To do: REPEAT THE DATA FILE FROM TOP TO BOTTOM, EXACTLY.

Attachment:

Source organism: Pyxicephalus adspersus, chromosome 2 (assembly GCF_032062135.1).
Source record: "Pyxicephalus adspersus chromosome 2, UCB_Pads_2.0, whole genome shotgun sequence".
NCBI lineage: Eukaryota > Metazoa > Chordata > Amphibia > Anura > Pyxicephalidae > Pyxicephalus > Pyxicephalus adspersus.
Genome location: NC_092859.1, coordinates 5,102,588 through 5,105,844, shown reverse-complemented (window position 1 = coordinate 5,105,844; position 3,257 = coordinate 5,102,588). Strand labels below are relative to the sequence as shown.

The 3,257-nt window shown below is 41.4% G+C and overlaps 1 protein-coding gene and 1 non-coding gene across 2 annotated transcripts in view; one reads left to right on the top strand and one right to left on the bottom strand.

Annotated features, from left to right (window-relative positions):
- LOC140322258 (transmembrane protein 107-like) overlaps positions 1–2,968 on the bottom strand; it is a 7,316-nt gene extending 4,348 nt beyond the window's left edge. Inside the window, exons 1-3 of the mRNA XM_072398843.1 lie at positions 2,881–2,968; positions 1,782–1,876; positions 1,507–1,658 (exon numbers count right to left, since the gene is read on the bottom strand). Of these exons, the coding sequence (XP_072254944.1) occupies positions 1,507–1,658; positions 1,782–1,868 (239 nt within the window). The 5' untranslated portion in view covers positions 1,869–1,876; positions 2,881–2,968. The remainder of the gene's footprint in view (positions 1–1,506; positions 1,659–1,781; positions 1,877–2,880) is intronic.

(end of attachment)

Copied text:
Source organism: Pyxicephalus adspersus, chromosome 2 (assembly GCF_032062135.1).
Source record: "Pyxicephalus adspersus chromosome 2, UCB_Pads_2.0, whole genome shotgun sequence".
NCBI lineage: Eukaryota > Metazoa > Chordata > Amphibia > Anura > Pyxicephalidae > Pyxicephalus > Pyxicephalus adspersus.
Genome location: NC_092859.1, coordinates 5,102,588 through 5,105,844, shown reverse-complemented (window position 1 = coordinate 5,105,844; position 3,257 = coordinate 5,102,588). Strand labels below are relative to the sequence as shown.

The 3,257-nt window shown below is 41.4% G+C and overlaps 1 protein-coding gene and 1 non-coding gene across 2 annotated transcripts in view; one reads left to right on the top strand and one right to left on the bottom strand.

Annotated features, from left to right (window-relative positions):
- LOC140322258 (transmembrane protein 107-like) overlaps positions 1–2,968 on the bottom strand; it is a 7,316-nt gene extending 4,348 nt beyond the window's left edge. Inside the window, exons 1-3 of the mRNA XM_072398843.1 lie at positions 2,881–2,968; positions 1,782–1,876; positions 1,507–1,658 (exon numbers count right to left, since the gene is read on the bottom strand). Of these exons, the coding sequence (XP_072254944.1) occupies positions 1,507–1,658; positions 1,782–1,868 (239 nt within the window). The 5' untranslated portion in view covers positions 1,869–1,876; positions 2,881–2,968. The remainder of the gene's footprint in view (positions 1–1,506; positions 1,659–1,781; positions 1,877–2,880) is intronic.